It has been cold here. Not touch-of-chill, almost March cold, not a cold that can be dispelled with a cup of tea and a shrug. I mean needle cold, cold that makes you huff into your scarf and swear a little and hurry because the faster you move the better a chance you have of outpacing it. Cold, man. As I left the house the other morning, tiny white flakes spun down in front of me, so sparse and delicate I actually looked at the tree behind me to see if it was shedding early blossom. It wasn’t, it was just the tightening sky warning us off looking forward to spring just yet, without giving the satisfaction of real snow.

I went to the cabaret that night with friends, and wore some fishnets underneath my sober black library skirt, because who can resist trying to dress a little bit in keeping with the action on the stage? Cabaret always feels like a conspiracy of coolness to me, knowing that you at a table sipping and watching in respectful quiet (as the sign on the door says: ‘Please respect our perfomers and SHUT THE FUCK UP!’) could be called on to be a stammering prop to the performers. I once went with a cabaret novice to a particularly rowdy night in north London, where within twenty minutes she had been hit by a flying glitter heel, inadvertently kicked off by the house drag queen. I wouldn’t presume to glitter heels or cigarette holders, but fishnet stockings don’t raise too many eyebrows in the reading rooms. They’re fun for a saucy hit of not-quite coverage, defining the shape of your leg and making it so you’re not quite unclothed. They are functionally useless for keeping out the cold, though, and the surface of my skin stung with the chill. After the show, I walked brisk and huddled with my friend to the bus stop, and boarded a bus home and, friends, do not tell the weird twin double act or the woman who threaded medical pipes through her nose or the amazing striptease artist who pretended to do her whole act drunk, wobbling with artless artfulness on six inch platforms, do not tell them I got distracted from them immediately by the late hour and the damn cold, and that by the time I was on the bus all I was thinking of was cabbage dumplings.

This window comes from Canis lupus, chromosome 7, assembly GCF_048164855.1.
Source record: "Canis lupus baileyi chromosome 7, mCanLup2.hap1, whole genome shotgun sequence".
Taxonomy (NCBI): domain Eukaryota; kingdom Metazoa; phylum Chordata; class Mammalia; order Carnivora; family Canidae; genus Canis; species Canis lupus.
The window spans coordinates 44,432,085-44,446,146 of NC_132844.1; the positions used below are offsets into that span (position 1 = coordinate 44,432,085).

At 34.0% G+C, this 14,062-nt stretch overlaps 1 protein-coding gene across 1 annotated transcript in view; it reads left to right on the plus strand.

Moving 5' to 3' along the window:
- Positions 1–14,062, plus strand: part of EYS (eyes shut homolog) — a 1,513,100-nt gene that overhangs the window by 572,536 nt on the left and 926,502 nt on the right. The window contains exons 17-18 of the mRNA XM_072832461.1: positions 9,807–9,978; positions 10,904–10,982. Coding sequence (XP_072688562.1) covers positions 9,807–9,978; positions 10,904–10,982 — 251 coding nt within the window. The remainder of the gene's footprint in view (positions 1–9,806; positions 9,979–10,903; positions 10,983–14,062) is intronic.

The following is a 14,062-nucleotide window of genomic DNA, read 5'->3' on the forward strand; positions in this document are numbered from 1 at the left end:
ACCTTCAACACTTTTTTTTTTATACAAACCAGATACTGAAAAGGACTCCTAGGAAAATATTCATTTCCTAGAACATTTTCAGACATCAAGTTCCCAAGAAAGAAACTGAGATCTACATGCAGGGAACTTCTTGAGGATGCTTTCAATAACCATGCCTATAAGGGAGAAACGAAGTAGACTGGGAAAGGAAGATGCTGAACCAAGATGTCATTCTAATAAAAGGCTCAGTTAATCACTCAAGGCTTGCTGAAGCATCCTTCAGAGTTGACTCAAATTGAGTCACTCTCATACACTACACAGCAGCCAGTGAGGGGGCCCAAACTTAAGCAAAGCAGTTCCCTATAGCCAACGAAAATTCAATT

I had some large Savoy cabbage leaves, you may recall, and a good few onions and the previous night I cooked them up with a very old bag of sushi rice left over from times of previous conceit, and most of a tub of cottage cheese. I started off by setting the rice to steam, and slicing the onions into bows and frying them in a cast iron frying pan til they were brown and pliant. Once they were both cooked, I put the rice in the pan along with salt, pepper, and cottage cheese and stirred until the rice was shot through with savoury threads of onion, and so filling and good I had to stop myself eating it by the pillowy tablespoon.

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Rice and onion

I picked out some of the small fragments of porcini mushroom from an open packet, and poured boiling water over to rehydrate them. After letting them soak for 10 minutes or so, I put the mushroom fragments in with the rice mix and added powdered Marigold bouillon to the liquid. With the cabbage leaces clean and unfurled, I spooned the rice mixture (helpfully clinging to itself) into each one, forcing a good amount in before folding the cabbage leaf around it. Here are the cabbage babies, plump and snugly tucked up: